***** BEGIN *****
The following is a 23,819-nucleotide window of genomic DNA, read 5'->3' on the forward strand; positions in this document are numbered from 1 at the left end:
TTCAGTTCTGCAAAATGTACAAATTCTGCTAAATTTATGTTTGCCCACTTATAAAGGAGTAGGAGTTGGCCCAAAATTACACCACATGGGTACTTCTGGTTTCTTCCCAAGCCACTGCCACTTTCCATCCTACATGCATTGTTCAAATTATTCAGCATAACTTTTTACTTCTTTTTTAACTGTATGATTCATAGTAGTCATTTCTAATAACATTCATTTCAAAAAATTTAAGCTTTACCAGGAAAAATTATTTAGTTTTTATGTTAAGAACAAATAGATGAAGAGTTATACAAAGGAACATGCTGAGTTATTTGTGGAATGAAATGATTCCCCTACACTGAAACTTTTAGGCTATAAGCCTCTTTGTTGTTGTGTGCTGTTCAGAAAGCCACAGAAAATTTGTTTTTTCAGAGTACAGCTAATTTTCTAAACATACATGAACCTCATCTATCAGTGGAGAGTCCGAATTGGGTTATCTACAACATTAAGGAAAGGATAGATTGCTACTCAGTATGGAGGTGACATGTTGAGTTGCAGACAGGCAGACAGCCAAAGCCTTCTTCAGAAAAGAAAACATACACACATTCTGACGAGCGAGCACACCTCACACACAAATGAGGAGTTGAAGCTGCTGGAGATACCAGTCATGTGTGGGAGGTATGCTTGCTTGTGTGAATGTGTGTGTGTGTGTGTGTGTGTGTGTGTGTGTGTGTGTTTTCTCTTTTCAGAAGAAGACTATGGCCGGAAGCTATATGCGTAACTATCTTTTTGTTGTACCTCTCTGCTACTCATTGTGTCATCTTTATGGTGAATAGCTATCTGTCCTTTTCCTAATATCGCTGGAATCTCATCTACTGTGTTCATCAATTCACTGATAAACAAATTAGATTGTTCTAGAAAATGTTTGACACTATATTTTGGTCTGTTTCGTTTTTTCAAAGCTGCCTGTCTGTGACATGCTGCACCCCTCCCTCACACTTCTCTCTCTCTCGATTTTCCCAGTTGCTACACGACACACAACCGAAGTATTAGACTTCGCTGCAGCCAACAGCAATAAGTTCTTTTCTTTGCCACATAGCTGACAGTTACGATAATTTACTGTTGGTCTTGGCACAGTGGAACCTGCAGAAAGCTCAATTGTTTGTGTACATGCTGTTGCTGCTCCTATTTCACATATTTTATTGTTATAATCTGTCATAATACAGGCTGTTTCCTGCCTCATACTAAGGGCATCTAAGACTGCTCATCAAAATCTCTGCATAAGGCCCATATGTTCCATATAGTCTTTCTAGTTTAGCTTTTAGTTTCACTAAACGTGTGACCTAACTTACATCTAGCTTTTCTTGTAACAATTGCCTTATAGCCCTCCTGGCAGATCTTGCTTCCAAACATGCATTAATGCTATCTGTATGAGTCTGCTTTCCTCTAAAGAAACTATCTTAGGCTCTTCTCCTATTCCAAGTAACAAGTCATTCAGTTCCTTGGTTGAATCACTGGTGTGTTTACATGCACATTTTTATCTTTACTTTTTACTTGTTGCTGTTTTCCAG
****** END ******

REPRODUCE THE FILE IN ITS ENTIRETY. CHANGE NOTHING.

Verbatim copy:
The following is a 23,819-nucleotide window of genomic DNA, read 5'->3' on the forward strand; positions in this document are numbered from 1 at the left end:
TTCAGTTCTGCAAAATGTACAAATTCTGCTAAATTTATGTTTGCCCACTTATAAAGGAGTAGGAGTTGGCCCAAAATTACACCACATGGGTACTTCTGGTTTCTTCCCAAGCCACTGCCACTTTCCATCCTACATGCATTGTTCAAATTATTCAGCATAACTTTTTACTTCTTTTTTAACTGTATGATTCATAGTAGTCATTTCTAATAACATTCATTTCAAAAAATTTAAGCTTTACCAGGAAAAATTATTTAGTTTTTATGTTAAGAACAAATAGATGAAGAGTTATACAAAGGAACATGCTGAGTTATTTGTGGAATGAAATGATTCCCCTACACTGAAACTTTTAGGCTATAAGCCTCTTTGTTGTTGTGTGCTGTTCAGAAAGCCACAGAAAATTTGTTTTTTCAGAGTACAGCTAATTTTCTAAACATACATGAACCTCATCTATCAGTGGAGAGTCCGAATTGGGTTATCTACAACATTAAGGAAAGGATAGATTGCTACTCAGTATGGAGGTGACATGTTGAGTTGCAGACAGGCAGACAGCCAAAGCCTTCTTCAGAAAAGAAAACATACACACATTCTGACGAGCGAGCACACCTCACACACAAATGAGGAGTTGAAGCTGCTGGAGATACCAGTCATGTGTGGGAGGTATGCTTGCTTGTGTGAATGTGTGTGTGTGTGTGTGTGTGTGTGTGTGTGTGTGTGTTTTCTCTTTTCAGAAGAAGACTATGGCCGGAAGCTATATGCGTAACTATCTTTTTGTTGTACCTCTCTGCTACTCATTGTGTCATCTTTATGGTGAATAGCTATCTGTCCTTTTCCTAATATCGCTGGAATCTCATCTACTGTGTTCATCAATTCACTGATAAACAAATTAGATTGTTCTAGAAAATGTTTGACACTATATTTTGGTCTGTTTCGTTTTTTCAAAGCTGCCTGTCTGTGACATGCTGCACCCCTCCCTCACACTTCTCTCTCTCTCGATTTTCCCAGTTGCTACACGACACACAACCGAAGTATTAGACTTCGCTGCAGCCAACAGCAATAAGTTCTTTTCTTTGCCACATAGCTGACAGTTACGATAATTTACTGTTGGTCTTGGCACAGTGGAACCTGCAGAAAGCTCAATTGTTTGTGTACATGCTGTTGCTGCTCCTATTTCACATATTTTATTGTTATAATCTGTCATAATACAGGCTGTTTCCTGCCTCATACTAAGGGCATCTAAGACTGCTCATCAAAATCTCTGCATAAGGCCCATATGTTCCATATAGTCTTTCTAGTTTAGCTTTTAGTTTCACTAAACGTGTGACCTAACTTACATCTAGCTTTTCTTGTAACAATTGCCTTATAGCCCTCCTGGCAGATCTTGCTTCCAAACATGCATTAATGCTATCTGTATGAGTCTGCTTTCCTCTAAAGAAACTATCTTAGGCTCTTCTCCTATTCCAAGTAACAAGTCATTCAGTTCCTTGGTTGAATCACTGGTGTGTTTACATGCACATTTTTATCTTTACTTTTTACTTGTTGCTGTTTTCCAG